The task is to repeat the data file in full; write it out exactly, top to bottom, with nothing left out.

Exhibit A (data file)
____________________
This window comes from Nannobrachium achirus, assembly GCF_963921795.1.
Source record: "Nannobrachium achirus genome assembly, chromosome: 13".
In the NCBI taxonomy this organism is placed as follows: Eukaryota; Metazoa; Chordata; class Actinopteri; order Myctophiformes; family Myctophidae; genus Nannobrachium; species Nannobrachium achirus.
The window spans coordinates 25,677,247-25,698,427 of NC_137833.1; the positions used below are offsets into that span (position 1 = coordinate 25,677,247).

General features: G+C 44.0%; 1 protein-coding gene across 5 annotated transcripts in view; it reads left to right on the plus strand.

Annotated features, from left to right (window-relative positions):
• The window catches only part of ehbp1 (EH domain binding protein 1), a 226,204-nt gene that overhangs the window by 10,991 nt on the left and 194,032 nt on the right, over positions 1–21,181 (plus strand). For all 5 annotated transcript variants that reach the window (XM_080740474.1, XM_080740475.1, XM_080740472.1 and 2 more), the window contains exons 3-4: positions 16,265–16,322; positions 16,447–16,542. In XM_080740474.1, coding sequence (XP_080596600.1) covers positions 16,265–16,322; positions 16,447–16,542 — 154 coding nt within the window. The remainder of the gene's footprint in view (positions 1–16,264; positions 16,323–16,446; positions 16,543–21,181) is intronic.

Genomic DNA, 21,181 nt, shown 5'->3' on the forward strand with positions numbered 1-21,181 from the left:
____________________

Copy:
This window comes from Nannobrachium achirus, assembly GCF_963921795.1.
Source record: "Nannobrachium achirus genome assembly, chromosome: 13".
In the NCBI taxonomy this organism is placed as follows: Eukaryota; Metazoa; Chordata; class Actinopteri; order Myctophiformes; family Myctophidae; genus Nannobrachium; species Nannobrachium achirus.
The window spans coordinates 25,677,247-25,698,427 of NC_137833.1; the positions used below are offsets into that span (position 1 = coordinate 25,677,247).

General features: G+C 44.0%; 1 protein-coding gene across 5 annotated transcripts in view; it reads left to right on the plus strand.

Annotated features, from left to right (window-relative positions):
• The window catches only part of ehbp1 (EH domain binding protein 1), a 226,204-nt gene that overhangs the window by 10,991 nt on the left and 194,032 nt on the right, over positions 1–21,181 (plus strand). For all 5 annotated transcript variants that reach the window (XM_080740474.1, XM_080740475.1, XM_080740472.1 and 2 more), the window contains exons 3-4: positions 16,265–16,322; positions 16,447–16,542. In XM_080740474.1, coding sequence (XP_080596600.1) covers positions 16,265–16,322; positions 16,447–16,542 — 154 coding nt within the window. The remainder of the gene's footprint in view (positions 1–16,264; positions 16,323–16,446; positions 16,543–21,181) is intronic.

Genomic DNA, 21,181 nt, shown 5'->3' on the forward strand with positions numbered 1-21,181 from the left: